They say timing is everything. That’s especially true when it comes to certain nutritional supplements. Taking a supplement at the wrong time can make a big difference in terms of the results you’ll get. Or, it can make no difference at all. You’ll know which is which when you’ve checked out our guide to supplement [...]
Sooner or later, most supplement users are going to find themselves talking to their doctor about the supplements they take. Usually, the conversation usually goes nowhere fast. But it doesn’t have to be that way
It wasn’t too long ago that Vitamin D was the quintessential “B-list vitamin”. Vitamin retailers never devoted much space to vitamin D supplements. Nutrition articles rarely covered it. Instructors never spent much time on it. No one was terribly interested in vitamin D.
I’m a 30 y.o. female and new mother. Over the last year or so, I’ve become aware that my hair is growing much slower than it did while I was in college. It also seems to be thinner and drier and falls out more easily. My doctor seems unconcerned, just said to make sure to keep eating enough and take my prenatal. Believe me, I eat enough and I’ve been taking this prenatal for over a year now. There’s got to be something else? I ‘ve seen “hair vitamins” , should I use one of those or can you suggest any particular supplements that might help?
Congratulations! Well, on one hand there are indeed a few nutritional supplements that ‘work’, that people have successfully used to improve the growth and condition of their hair. On the other hand
By resupplying your body with “friendly” bacteria, Probiotics can be incredibly useful supplements to both keep you healthy and help you pull through a wide range of health problems. Probiotic supplements have been around for a long time, but recent high-profile ad campaigns for probiotics in yogurt as well as food poisoning outbreaks have really taken them prime time and renewed interest in these bacterial supplements. But although probiotics come in capsules and tablets just like vitamins, there are big differences between the two, you’ve got to regard them differently than inert vitamins. So we’ve put together a guide for buying, storing and using your probiotic supplements for the best possible results.
n Part One of AllStarHealth.com’s New Year Detox Guide, we laid down the basic principles of detoxification. As we said near the beginning of that article, there’s no universally agreed-upon definition of or approach to detoxification, and the range of options and opinions runs the gamut from legitimate and useful to outright scam. Even the BBC picked up on this theme with a story on today, but their headline is misleading when it says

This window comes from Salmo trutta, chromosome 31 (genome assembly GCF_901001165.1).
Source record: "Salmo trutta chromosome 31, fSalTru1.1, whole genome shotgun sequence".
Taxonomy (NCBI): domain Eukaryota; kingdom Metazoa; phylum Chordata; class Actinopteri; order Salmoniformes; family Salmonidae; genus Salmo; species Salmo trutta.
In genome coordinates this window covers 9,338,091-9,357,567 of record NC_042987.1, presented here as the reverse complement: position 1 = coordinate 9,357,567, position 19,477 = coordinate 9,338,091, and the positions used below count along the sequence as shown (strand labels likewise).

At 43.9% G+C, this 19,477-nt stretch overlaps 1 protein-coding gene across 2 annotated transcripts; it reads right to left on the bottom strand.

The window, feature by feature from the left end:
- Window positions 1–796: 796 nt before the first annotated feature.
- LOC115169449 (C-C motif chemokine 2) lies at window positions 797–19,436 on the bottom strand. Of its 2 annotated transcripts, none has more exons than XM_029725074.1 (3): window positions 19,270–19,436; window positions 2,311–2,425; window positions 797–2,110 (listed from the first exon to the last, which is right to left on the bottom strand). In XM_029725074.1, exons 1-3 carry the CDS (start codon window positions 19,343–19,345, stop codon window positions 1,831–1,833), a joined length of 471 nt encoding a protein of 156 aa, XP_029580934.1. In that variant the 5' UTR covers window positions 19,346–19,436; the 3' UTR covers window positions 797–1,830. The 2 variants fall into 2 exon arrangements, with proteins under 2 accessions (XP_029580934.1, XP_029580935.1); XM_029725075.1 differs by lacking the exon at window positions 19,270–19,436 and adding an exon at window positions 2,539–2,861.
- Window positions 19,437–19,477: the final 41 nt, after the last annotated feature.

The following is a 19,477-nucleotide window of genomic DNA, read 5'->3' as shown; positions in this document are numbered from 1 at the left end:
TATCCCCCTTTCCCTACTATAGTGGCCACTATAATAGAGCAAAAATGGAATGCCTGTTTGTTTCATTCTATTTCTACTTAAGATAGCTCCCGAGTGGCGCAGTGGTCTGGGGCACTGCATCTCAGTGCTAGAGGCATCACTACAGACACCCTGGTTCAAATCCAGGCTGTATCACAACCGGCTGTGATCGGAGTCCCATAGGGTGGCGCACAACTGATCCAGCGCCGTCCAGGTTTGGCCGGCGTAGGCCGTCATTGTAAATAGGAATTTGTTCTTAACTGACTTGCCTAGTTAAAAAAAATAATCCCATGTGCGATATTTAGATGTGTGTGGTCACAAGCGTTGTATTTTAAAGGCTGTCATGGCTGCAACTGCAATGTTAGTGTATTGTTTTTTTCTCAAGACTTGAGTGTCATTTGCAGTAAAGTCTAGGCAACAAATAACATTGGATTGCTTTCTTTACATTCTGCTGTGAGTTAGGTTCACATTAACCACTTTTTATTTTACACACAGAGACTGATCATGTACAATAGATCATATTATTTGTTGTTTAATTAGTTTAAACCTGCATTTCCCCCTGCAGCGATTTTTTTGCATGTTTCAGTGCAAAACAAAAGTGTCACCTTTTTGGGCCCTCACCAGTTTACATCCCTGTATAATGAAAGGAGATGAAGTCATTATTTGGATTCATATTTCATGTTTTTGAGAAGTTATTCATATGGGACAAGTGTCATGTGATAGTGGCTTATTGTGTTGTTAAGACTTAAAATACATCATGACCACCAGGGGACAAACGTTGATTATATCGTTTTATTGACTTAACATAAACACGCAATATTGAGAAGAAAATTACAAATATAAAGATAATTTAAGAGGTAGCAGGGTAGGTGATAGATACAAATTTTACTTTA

Along with losing weight, joining a gym and giving up smoking, another popular New Year idea is undergoing a detox program of some kind. but there are a lot of competing and overlapping schools of thought about detoxing, what toxins are, and how to best help the body eliminate them. Experts and quacks alike have written dozens of books on the subject, advocating this or that approach to get rid of toxins and waste. There’s no one universally agreed-upon definition or approach to detoxification. Yet, fundamentally all detox protocols have the same goal…
A New Year has always been the perfect time of year to re-commit to losing excess weight, getting into better shape, getting that blood pressure down, stop smoking, clean up your diet or start taking some supplements. These are all worthwhile, achievable goals. But, suddenly, protecting your health has taken on a new urgency and importance. Suddenly, even with the best health insurance in the world, taking your health for granted, or taking avoidable risks with your health is a very risky proposition.
Maybe it’s been our typical Minnesota weather, or the Holidays, or something else, but we’ve really gotten into a rut with our training. My wife and I got the gym every other day faithfully but we don’t seem to be making the kind of progress we were just a few months ago. I think she’s losing her enthusiasm for it, and we’re kind of at a plateau. Are there any supplements that can help us get back on track?
We get a lot of variations on this theme. Most people who’ve made exercise a part of their life will get into a rut or hit a plateau sooner or later. Are there products that can help? Definitely!
Let’s take another look at the concept of appetite suppression and appetite suppressant supplements. They’ve both been around a long time. But is that a good strategy for everyone trying to lose weight, or just certain people? And do any of the products work?